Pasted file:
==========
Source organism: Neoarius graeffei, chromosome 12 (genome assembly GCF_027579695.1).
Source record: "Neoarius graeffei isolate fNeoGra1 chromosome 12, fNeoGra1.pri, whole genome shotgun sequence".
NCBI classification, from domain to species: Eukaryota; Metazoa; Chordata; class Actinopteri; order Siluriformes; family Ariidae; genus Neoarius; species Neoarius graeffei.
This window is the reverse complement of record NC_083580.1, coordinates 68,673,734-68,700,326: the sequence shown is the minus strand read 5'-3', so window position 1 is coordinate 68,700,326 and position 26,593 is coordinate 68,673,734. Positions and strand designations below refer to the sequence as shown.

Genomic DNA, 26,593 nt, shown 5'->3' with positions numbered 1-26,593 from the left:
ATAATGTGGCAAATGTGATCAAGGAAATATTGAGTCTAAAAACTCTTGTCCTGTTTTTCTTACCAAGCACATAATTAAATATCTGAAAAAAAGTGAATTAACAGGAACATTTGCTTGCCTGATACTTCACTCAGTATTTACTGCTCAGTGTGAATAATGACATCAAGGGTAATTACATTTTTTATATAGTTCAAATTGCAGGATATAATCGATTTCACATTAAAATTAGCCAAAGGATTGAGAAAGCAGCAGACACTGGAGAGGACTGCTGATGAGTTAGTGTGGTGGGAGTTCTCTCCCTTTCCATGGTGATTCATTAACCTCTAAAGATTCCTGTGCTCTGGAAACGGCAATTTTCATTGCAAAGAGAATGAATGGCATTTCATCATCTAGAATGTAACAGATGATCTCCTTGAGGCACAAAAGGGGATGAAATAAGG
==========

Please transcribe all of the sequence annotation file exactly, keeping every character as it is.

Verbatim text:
Source organism: Neoarius graeffei, chromosome 12 (genome assembly GCF_027579695.1).
Source record: "Neoarius graeffei isolate fNeoGra1 chromosome 12, fNeoGra1.pri, whole genome shotgun sequence".
NCBI classification, from domain to species: Eukaryota; Metazoa; Chordata; class Actinopteri; order Siluriformes; family Ariidae; genus Neoarius; species Neoarius graeffei.
This window is the reverse complement of record NC_083580.1, coordinates 68,673,734-68,700,326: the sequence shown is the minus strand read 5'-3', so window position 1 is coordinate 68,700,326 and position 26,593 is coordinate 68,673,734. Positions and strand designations below refer to the sequence as shown.

Genomic DNA, 26,593 nt, shown 5'->3' with positions numbered 1-26,593 from the left:
ATAATGTGGCAAATGTGATCAAGGAAATATTGAGTCTAAAAACTCTTGTCCTGTTTTTCTTACCAAGCACATAATTAAATATCTGAAAAAAAGTGAATTAACAGGAACATTTGCTTGCCTGATACTTCACTCAGTATTTACTGCTCAGTGTGAATAATGACATCAAGGGTAATTACATTTTTTATATAGTTCAAATTGCAGGATATAATCGATTTCACATTAAAATTAGCCAAAGGATTGAGAAAGCAGCAGACACTGGAGAGGACTGCTGATGAGTTAGTGTGGTGGGAGTTCTCTCCCTTTCCATGGTGATTCATTAACCTCTAAAGATTCCTGTGCTCTGGAAACGGCAATTTTCATTGCAAAGAGAATGAATGGCATTTCATCATCTAGAATGTAACAGATGATCTCCTTGAGGCACAAAAGGGGATGAAATAAGG